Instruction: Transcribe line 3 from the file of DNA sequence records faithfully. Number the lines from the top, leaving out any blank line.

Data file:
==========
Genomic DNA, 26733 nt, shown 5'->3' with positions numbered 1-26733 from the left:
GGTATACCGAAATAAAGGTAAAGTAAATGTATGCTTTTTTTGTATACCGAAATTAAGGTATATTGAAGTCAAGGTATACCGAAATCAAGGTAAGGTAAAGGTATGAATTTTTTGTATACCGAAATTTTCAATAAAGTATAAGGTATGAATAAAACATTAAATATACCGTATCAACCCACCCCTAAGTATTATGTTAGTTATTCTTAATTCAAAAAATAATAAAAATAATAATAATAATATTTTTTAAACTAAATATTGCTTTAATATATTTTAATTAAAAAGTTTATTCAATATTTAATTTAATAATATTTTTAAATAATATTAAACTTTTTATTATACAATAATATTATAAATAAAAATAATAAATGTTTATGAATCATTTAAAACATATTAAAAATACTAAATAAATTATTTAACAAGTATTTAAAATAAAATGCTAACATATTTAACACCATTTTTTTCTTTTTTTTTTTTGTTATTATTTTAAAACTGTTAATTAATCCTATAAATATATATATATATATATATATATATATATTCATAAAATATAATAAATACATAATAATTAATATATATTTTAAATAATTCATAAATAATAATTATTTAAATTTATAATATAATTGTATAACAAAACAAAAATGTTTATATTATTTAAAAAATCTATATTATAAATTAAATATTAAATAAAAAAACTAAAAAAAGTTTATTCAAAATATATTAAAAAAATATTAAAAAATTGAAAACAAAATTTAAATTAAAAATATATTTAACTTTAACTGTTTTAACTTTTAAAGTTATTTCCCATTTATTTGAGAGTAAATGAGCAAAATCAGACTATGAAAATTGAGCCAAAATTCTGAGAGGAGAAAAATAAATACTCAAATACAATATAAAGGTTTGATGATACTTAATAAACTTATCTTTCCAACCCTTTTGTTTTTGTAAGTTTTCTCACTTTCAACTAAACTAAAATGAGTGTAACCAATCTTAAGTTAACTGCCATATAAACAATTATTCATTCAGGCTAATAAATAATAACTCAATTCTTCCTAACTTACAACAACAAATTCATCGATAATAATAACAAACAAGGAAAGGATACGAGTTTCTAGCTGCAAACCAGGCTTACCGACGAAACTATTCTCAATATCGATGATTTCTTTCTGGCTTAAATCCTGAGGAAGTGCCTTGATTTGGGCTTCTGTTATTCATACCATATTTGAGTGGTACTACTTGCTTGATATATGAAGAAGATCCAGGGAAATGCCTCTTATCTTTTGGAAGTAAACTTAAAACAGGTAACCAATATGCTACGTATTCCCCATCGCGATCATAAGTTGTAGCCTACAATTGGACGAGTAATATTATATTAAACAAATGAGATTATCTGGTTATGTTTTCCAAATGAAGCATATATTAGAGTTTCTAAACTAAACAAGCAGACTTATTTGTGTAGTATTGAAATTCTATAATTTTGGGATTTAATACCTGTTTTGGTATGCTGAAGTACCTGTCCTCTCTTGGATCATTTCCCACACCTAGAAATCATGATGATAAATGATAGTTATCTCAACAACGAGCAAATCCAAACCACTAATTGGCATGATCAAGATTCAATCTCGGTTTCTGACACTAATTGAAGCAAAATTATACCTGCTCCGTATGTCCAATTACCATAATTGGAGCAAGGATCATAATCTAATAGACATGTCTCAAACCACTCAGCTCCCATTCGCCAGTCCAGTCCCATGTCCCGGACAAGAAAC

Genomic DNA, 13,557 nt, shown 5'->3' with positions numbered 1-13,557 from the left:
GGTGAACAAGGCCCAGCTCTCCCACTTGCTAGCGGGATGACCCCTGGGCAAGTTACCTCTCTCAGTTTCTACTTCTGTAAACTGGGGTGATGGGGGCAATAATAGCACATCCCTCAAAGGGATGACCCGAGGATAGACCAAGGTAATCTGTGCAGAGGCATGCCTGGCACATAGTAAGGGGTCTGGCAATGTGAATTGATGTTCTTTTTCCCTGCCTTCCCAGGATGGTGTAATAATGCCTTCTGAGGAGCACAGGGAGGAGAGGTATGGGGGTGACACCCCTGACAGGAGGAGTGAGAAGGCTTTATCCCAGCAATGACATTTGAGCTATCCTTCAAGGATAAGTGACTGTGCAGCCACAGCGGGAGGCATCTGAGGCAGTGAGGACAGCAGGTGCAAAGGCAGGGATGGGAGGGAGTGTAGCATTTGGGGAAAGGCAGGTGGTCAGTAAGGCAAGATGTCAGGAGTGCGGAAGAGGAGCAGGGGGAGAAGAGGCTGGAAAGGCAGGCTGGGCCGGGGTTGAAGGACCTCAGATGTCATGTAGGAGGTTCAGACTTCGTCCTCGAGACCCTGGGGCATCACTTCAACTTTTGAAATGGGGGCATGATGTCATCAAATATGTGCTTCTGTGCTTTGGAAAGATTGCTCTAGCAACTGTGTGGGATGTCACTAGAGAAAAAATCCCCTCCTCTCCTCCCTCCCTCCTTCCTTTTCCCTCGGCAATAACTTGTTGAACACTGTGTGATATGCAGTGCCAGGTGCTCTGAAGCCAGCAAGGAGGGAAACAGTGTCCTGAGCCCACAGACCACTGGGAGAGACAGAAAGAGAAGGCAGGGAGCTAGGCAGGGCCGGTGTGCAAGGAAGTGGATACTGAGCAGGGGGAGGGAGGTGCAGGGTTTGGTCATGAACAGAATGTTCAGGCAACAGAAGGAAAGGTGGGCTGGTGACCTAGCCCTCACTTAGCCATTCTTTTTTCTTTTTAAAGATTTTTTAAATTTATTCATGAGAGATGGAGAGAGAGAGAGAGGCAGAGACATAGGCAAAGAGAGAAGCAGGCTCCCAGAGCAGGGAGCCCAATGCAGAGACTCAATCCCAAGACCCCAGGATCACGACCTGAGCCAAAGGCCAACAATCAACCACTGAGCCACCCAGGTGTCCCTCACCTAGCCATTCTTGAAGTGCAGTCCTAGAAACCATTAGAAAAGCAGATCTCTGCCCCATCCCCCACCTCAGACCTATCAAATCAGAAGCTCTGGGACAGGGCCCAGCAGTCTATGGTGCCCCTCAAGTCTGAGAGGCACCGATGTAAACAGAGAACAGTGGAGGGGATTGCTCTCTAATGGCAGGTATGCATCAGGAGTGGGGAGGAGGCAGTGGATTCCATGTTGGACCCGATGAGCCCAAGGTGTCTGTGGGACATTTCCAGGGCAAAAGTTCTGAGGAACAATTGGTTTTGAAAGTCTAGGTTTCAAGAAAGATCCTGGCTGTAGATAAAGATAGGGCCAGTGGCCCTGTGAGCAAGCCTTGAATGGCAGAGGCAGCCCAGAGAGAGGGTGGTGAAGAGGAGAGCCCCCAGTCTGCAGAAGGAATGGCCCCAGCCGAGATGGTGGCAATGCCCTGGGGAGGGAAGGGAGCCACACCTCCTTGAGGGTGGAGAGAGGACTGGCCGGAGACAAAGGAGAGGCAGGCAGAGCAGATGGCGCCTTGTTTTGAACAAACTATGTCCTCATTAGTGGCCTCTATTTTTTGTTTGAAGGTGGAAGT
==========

Genomic DNA, 13,557 nt, shown 5'->3' with positions numbered 1-13,557 from the left: